If you grew up listening to these bands from the last century, you won’t want to miss this chance to see some of these bands perform what surely must be close to their last hoorah, before they shuffle off to the nursing home. The line-up for both weekends is – The Rolling Stones, Bob Dylan, Paul McCartney, Neil Young, Roger Waters & The Who.
Weekend 1 – Fri Oct 7, Sat Oct 8 and Sun Oct 9.
Weekend 2 – Fri Oct 14, Sat Oct 15 and Sun Oct 16.
Venue – Empire Polo Club, Indio, California.
The bad news is that all tickets for both weekends sold out within hours of the tickets being released. The good news is that tickets are available on the secondary market and TicketListers have a good selection, but market forces have pushed the prices over face value. This does not appear to have had any effect on sales, as tickets are still in high demand and prices will probably increase further as the shows draw nearer.
Tickets available include 3 day pass, single day pass, hotel and ticket package and parking.
The Guardian Reports
The Desert Trip festival featuring the Rolling Stones, Bob Dylan, Paul McCartney, Neil Young, Roger Waters and the Who sold out all its 70,000 three-day tickets for each of the festival’s two weekends in under three hours, Billboard reports.
Although the festival’s organisers Goldenvoice and AEG z have not made an official announcement about how quickly all tickets for the event have sold, Billboard reports that its sources say both Desert Trip weekends 9-11 October and 16-18 October sold out in less than three hours.
Billboard estimates the gross revenues from ticket sales at $150m (104m). Last years highest grossing festival was Coachella run by the same people who are putting on Desert Trip, on the same site near Palm Springs, California which made $84.26m over two weekends, according to Forbes. Desert Trip would be, comfortably, the highest-grossing event in music history.
As well as ticket sales, the organisers will be making money from ancillary activities such as selling licenses for catering and luxury camping. Desert Trip promises over 30 culinary masterminds providing food, as well as assorted catering packages starting at $129 per person per day.
Desert Trip, with its likely appeal to a prosperous audience of baby boomers, has charged premium prices. The 35,000 reserved seats for each weekend sold for between $699 and $1,599, while general admission was $399. The last tickets to sell out were the $199 day passes.
However, the cost of booking the six acts who are appearing would have been colossal. One source familiar with the logistics of booking huge acts, and who had worked with some of those appearing at Desert Trip, suggested to the Guardian that Desert Trip might well be paying between $6m and $9m to each of the six acts.
The recently announced baby boomer music festival called Desert Trip, set for the beginning of October at the same venue as Coachella, the Empire Polo Club in Indio, California has been billed as once in a lifetime. That’s a real cute slogan, since most of the acts involved are pushing 80, and I don’t mean the miles per hour on their car either, they all probably drive rather slow, if you think about it. If they drive at all. After the untimely deaths of rock icons David Bowie and Prince, it stands to reason that we’re going to start losing more beloved musicians. Such is the frailty of human existence.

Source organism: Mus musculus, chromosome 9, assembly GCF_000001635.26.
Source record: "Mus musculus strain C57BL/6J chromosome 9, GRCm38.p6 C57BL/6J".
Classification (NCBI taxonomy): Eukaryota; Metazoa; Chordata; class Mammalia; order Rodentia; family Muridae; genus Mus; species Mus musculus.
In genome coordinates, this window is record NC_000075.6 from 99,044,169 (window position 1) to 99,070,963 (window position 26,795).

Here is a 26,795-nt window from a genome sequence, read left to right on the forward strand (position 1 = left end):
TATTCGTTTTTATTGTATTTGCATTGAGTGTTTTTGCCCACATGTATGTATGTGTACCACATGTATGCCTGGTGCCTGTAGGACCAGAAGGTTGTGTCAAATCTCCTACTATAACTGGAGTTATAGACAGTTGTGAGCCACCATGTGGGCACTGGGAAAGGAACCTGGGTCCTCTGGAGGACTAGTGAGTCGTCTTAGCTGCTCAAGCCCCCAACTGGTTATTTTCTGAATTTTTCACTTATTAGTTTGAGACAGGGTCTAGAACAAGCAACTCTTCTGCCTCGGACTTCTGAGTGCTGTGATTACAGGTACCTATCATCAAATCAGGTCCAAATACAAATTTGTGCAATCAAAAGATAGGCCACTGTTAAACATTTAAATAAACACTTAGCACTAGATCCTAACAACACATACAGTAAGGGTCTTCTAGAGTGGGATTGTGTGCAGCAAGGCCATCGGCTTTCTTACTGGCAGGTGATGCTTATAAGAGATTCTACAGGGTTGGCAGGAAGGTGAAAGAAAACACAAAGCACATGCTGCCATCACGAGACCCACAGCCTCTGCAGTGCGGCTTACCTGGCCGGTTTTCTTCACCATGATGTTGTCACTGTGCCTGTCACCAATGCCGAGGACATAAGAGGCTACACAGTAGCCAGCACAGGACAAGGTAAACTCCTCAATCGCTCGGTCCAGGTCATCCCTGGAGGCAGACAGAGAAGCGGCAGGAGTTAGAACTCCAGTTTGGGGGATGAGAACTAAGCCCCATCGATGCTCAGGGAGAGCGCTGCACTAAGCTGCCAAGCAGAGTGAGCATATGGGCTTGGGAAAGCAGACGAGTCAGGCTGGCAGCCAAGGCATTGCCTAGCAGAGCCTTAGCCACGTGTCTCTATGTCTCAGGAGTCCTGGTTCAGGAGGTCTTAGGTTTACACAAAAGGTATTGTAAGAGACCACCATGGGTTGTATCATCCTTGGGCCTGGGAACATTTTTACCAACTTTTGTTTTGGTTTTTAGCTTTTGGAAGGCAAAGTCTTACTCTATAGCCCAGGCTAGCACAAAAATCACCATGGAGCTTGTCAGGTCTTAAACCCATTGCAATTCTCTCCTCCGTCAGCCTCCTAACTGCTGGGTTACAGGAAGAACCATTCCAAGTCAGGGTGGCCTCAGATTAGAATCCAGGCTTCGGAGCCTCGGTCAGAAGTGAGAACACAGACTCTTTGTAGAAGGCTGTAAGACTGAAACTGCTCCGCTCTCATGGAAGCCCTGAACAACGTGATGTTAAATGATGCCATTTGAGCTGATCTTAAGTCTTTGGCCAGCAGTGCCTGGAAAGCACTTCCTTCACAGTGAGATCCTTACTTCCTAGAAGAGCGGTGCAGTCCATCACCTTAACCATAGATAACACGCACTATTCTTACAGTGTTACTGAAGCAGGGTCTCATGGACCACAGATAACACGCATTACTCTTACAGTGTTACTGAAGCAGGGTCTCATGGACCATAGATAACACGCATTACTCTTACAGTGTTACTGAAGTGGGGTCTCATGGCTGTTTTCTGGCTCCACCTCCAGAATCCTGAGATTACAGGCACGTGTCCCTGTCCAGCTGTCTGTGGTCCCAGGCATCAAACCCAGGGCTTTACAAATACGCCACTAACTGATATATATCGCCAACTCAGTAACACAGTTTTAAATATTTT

Every time someone of that stature dies, its a loss collectively felt by fans all around the world. Inevitably, you or one of your friends will say: Golly, I wish I had just dropped a few hundred dollars to go see [Dead Musician X] when I had the chance. When the news of Princes death broke, I certainly muttered a similar refrain to myself. I’d skipped his month-long residency at the Forum in Inglewood, California, because at the time I was broke and eating pasta for every meal. It’s easy to take for granted that these people will always be around to entertain you, and sobering when you realize they won’t be.
The subtle marketing genius of “once in a lifetime” is a dog-whistle reminder that Paul McCartney might keel over at any moment, and every second you are not watching him perform Blackbird is a complete and total waste. For $399, you can cross see Neil Young off your bucket list, and if you are in the target demographic for this event, you definitely have a bucket list.
The only justification I can think of for attending Desert Trip is that it allows the nostalgia-addicted baby boomer the chance to see all these bands in one shot. Adding up the cost of a single ticket for the Rolling Stones, the Who, McCartney, Neil Young and the rest would probably equal or surpass the amount of a pass to Desert Trip, depending on which tier of opulence you choose. If you look at it that way, it’s totally worth it.
By the time the weekend is over, you won’t even have a bucket list left. I just wish there were a tier even lower than the general admission price, because as someone who missed seeing one of his favorite artists perform because of lack of funds, I empathize with the struggling Bob Dylan fan who just can’t get it together to go out to Indio.